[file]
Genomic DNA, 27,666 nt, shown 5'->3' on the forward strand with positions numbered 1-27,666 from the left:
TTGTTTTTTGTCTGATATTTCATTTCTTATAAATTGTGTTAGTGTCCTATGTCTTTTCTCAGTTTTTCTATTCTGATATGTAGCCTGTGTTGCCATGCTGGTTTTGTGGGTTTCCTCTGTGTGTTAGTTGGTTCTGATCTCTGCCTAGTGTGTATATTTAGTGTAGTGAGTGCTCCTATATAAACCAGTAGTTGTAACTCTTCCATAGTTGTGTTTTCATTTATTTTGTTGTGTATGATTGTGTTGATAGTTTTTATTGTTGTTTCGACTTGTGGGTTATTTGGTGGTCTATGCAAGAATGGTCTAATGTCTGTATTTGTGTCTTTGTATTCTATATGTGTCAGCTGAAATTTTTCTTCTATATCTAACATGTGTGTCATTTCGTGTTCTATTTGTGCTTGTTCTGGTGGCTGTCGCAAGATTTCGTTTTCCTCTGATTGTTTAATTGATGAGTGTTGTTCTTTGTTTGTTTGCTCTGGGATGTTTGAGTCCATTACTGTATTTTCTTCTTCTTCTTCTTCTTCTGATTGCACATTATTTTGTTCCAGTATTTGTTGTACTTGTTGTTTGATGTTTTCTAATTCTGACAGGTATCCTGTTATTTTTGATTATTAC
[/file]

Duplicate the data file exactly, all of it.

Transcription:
Genomic DNA, 27,666 nt, shown 5'->3' on the forward strand with positions numbered 1-27,666 from the left:
TTGTTTTTTGTCTGATATTTCATTTCTTATAAATTGTGTTAGTGTCCTATGTCTTTTCTCAGTTTTTCTATTCTGATATGTAGCCTGTGTTGCCATGCTGGTTTTGTGGGTTTCCTCTGTGTGTTAGTTGGTTCTGATCTCTGCCTAGTGTGTATATTTAGTGTAGTGAGTGCTCCTATATAAACCAGTAGTTGTAACTCTTCCATAGTTGTGTTTTCATTTATTTTGTTGTGTATGATTGTGTTGATAGTTTTTATTGTTGTTTCGACTTGTGGGTTATTTGGTGGTCTATGCAAGAATGGTCTAATGTCTGTATTTGTGTCTTTGTATTCTATATGTGTCAGCTGAAATTTTTCTTCTATATCTAACATGTGTGTCATTTCGTGTTCTATTTGTGCTTGTTCTGGTGGCTGTCGCAAGATTTCGTTTTCCTCTGATTGTTTAATTGATGAGTGTTGTTCTTTGTTTGTTTGCTCTGGGATGTTTGAGTCCATTACTGTATTTTCTTCTTCTTCTTCTTCTTCTGATTGCACATTATTTTGTTCCAGTATTTGTTGTACTTGTTGTTTGATGTTTTCTAATTCTGACAGGTATCCTGTTATTTTTGATTATTAC